For those involved in payroll activities the current strains presented to employees by the economy do not represent new challenges as for years the profession has been supporting colleagues with guidance to inform their financial decision making, delivering supportive financial initiatives, and where needed supporting colleagues in financial distress. What is different as we approach a turbulent period of financial instability is that this time the scene is set for pay and reward colleagues to be seen as a much bigger part of the solution and unlike the prior years when the profession has highlighted the role it can play in creating a positive culture around financial wellbeing and education, this time there really is a problem that needs to be contained and the services may be seen as a “must have” rather than a “nice to have.”
Part of being able to support colleagues with financial challenges will be the ability to connect with them through the availability of relevant technologies and this presents an opportunity for payroll and HRM systems to adapt to ensure that they are meeting the needs of colleagues.
It will be worth highlighting the rapid growth of colleagues needing to be supported with financial challenges and contextualising them against the role that the payroll profession may have to play in the solution.
The next wellbeing pillar – often in workplaces wellbeing challenges are only faced when they become a significant problem. We have seen this with addressing physical health, and then mental health and it seems like as we emerge from the impact of the pandemic and the current economic factors, we face financial wellbeing is the next wellbeing challenge that matters to employers as it starts to impact on absence and productivity.
Can’t be solved by the top table – the way that workplace culture was changed around mental health was through leadership, notably of the most senior leader often talking about their own challenges. The difference with financial wellbeing is that it is not always believable for senior leadership to talk in a way that is relatable to a lower paid workforce in a credible way.
The role of the employer – perhaps accelerated by the wider practice of hybrid working there has been a change in the nature of the role between employer and employee. We have become a lot more empathetic to not only ensuring that employees are happy in the workplace but also being part of the solution to wider personal matters. This means that the employer is often who employees are going to turn to first in times of need.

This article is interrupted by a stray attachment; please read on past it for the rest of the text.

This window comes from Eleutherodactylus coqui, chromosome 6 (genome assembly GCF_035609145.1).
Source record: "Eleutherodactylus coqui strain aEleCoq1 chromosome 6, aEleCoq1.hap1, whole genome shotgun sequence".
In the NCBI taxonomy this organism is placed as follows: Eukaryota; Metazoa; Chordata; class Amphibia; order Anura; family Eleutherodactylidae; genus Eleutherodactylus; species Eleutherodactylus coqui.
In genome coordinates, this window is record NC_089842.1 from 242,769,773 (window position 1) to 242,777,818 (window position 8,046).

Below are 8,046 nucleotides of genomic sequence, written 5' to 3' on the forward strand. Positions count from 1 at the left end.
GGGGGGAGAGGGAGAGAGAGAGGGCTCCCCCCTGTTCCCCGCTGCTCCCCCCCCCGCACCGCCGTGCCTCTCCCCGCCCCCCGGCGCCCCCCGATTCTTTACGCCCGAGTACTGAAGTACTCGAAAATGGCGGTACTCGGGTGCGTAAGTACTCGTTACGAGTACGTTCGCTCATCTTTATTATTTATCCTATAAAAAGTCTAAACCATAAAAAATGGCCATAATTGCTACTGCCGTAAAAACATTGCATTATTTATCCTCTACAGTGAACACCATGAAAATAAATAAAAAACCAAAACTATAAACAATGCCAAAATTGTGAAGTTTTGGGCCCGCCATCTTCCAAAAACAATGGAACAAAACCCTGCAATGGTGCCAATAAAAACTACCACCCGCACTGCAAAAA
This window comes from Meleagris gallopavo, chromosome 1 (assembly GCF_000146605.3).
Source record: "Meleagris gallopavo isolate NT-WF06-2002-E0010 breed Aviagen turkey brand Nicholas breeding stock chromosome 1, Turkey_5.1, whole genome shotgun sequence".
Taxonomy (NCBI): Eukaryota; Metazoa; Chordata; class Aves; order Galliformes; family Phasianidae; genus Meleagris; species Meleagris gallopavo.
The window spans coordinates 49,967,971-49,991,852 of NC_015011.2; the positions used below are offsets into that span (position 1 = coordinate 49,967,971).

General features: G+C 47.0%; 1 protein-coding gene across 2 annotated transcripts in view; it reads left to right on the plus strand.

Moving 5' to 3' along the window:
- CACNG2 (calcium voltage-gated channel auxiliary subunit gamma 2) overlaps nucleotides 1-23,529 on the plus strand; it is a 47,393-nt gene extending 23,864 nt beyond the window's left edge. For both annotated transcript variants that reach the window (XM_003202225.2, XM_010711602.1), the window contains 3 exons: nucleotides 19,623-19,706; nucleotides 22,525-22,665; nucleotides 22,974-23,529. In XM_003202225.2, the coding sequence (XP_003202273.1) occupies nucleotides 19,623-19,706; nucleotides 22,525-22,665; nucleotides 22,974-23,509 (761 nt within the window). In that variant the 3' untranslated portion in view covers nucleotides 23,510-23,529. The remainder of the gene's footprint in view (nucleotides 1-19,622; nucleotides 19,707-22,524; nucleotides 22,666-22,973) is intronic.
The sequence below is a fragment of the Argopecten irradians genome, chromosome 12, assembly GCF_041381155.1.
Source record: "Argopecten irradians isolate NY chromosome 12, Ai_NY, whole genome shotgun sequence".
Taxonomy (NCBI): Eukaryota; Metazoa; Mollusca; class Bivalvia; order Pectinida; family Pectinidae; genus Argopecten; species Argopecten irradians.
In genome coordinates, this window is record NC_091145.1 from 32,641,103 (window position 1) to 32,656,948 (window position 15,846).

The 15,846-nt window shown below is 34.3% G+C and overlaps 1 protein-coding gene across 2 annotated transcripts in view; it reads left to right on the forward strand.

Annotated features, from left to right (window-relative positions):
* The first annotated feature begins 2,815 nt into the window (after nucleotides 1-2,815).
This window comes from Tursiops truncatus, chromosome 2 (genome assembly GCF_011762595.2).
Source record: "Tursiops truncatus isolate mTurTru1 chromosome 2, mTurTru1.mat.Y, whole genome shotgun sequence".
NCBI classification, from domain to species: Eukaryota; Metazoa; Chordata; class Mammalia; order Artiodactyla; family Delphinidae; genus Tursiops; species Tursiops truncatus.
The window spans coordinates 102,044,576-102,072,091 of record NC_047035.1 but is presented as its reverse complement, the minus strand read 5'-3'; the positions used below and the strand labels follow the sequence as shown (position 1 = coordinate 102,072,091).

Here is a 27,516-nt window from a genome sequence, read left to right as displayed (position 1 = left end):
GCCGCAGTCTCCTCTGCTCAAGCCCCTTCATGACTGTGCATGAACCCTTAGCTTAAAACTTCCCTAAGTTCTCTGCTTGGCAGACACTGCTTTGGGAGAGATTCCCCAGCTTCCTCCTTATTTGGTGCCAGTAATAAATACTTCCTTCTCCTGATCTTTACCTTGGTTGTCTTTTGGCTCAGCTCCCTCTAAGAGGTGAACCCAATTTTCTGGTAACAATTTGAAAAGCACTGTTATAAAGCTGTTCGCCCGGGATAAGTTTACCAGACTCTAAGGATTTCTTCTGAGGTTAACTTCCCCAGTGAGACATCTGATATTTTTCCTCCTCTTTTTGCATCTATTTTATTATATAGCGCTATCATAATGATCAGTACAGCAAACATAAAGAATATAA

Breaking the last taboo – in many ways encouraging employees to be more open around financial challenges and feel they can talk in an open way has been a self-inflicted problem created over many years where colleagues were actively discouraged in regard to talking about pay or finances. This now needs unpicking to break the stigma and make talking openly around financial wellbeing an accepted norm so that solutions can be found.
Saving at source is key – as with most good practices in society the best results come when the activity is habitual. Creating good saving habits is no different and the option to save at source from payroll is the best way to ensure that the activity takes place where it is more mandated than voluntary. Being able to support employees with the facilitation to save into an appropriate saving vehicle is a function that is best delivered through payroll with appropriate technology.
Employer incentivisation – as with many habits’ encouragement or incentivisation can help reward the desired actions. Looking at how employers can incentivise not only pension saving habits but wider saving habits through employer contributions or recognition practices could be a crucial part of driving participation.
Pensions are part of the solution not the whole solution – saving needs have changed and on day one of employment contributing to a long-term saving plan of a pension is important but there are many more goals that require saving habits prior to then. Simply having a savings cushion to fall back on, mid term savings into an ISA such as a cash ISA or taking advantage of a Lifetime ISA all form part of a more resilient financial position for an employer and employee to progress together.
Education is key – what continues to be an underpinning factor is that financial education is key in supporting financial wellbeing. The impact on mental health increases where there is a sense of not only being unable to identify a solution but when the problem itself is not understood. Putting in place a robust financial education problem that helps employees understand the complexities of tax and statutory deductions, benefits that can help deliver day to day savings such as lifestyle benefit platforms and health benefits such as a cash plan along with the operation of savings vehicles such as a workplace ISA or pension is critical.
A differentiation factor in the future – for graduates entering workplaces looking at the employer stance and support around financial wellbeing will be as significant as looking at their support around mental health now. This is a generation that will enter workplaces with student debt, often without the parental financial security of prior generations and with immediate challenges presented by the cost of housing often restricting social mobility.
There really is a burning platform with workplace wellbeing with all signs pointing at the pay and reward professionals to deliver a solution to financial wellbeing. This is a great time for Pay and Reward professionals to be stepping up and using supportive technologies not only to educate but to support colleagues and employers in offering proactive solutions.